By Melissa Healy
Los Angeles Times
WWR Article Summary (tl;dr) A new study reveals older people who ate at least one serving of leafy greens a day had a slower rate of decline on tests of memory and thinking skills.
Los Angeles Times
Look into your salad bowl and think: If a fountain of cognitive youth were flowing in there, would you return every day?
In research that gives new meaning to the expression “salad days,” a study published Wednesday finds that older people who ate at least one serving of leafy greens a day had a slower rate of decline on tests of memory and thinking skills than did people who rarely or never ate these vegetables.
The study was published in the journal Neurology.
After almost five years, regular consumers of such veggies as kale, spinach, collard greens and lettuce enjoyed a mental edge that was the equivalent of 11 years in age.
To be sure, the top tier of leafy-vegetable consumers started with cognitive scores that were slightly higher than those in the bottom tier. That’s probably a testament to the power of lifelong eating patterns.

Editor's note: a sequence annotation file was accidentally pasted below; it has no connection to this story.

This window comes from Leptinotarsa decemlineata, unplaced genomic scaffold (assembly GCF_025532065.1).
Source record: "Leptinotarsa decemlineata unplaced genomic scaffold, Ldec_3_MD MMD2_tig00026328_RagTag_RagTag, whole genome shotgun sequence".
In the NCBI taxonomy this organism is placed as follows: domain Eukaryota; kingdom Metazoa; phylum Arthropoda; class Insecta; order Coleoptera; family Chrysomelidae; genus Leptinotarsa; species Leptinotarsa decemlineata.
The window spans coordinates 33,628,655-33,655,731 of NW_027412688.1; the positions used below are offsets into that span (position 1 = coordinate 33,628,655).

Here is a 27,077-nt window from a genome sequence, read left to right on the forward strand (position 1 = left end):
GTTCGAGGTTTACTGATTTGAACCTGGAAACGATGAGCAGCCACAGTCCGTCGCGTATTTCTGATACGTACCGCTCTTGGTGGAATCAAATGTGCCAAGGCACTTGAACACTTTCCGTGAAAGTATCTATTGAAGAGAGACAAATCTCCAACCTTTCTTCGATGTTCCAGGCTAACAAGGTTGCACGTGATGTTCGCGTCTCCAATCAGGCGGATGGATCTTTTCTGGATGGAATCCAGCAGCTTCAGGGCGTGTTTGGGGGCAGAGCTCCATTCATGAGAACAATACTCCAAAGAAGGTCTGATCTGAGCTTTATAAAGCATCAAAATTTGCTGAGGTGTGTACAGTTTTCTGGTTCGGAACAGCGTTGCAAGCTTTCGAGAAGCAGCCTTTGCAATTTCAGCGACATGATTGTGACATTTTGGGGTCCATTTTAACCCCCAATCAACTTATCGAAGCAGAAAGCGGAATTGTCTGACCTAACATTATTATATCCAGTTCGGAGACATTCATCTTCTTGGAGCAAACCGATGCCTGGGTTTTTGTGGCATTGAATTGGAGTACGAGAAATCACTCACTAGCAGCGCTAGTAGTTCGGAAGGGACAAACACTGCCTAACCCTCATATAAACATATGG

But over five years, the pattern of mental aging differed markedly in these two groups. Study participants who ate an average of roughly 1.3 servings of leafy greens a day experienced a decline in test performance that was about half as steep as that of participants whose daily consumption was near-zero.
Those stark differences were evident even after the researchers took account of a host of factors that are known to affect mental aging, including age, gender, education, exercise, participation in cognitive activities, smoking and consumption of seafood and alcohol.
Let’s say you and your neighbor are both 75 and similar in most every way: You both completed the same amount of school, take regular walks together, don’t smoke, and gather with friends over an occasional beer.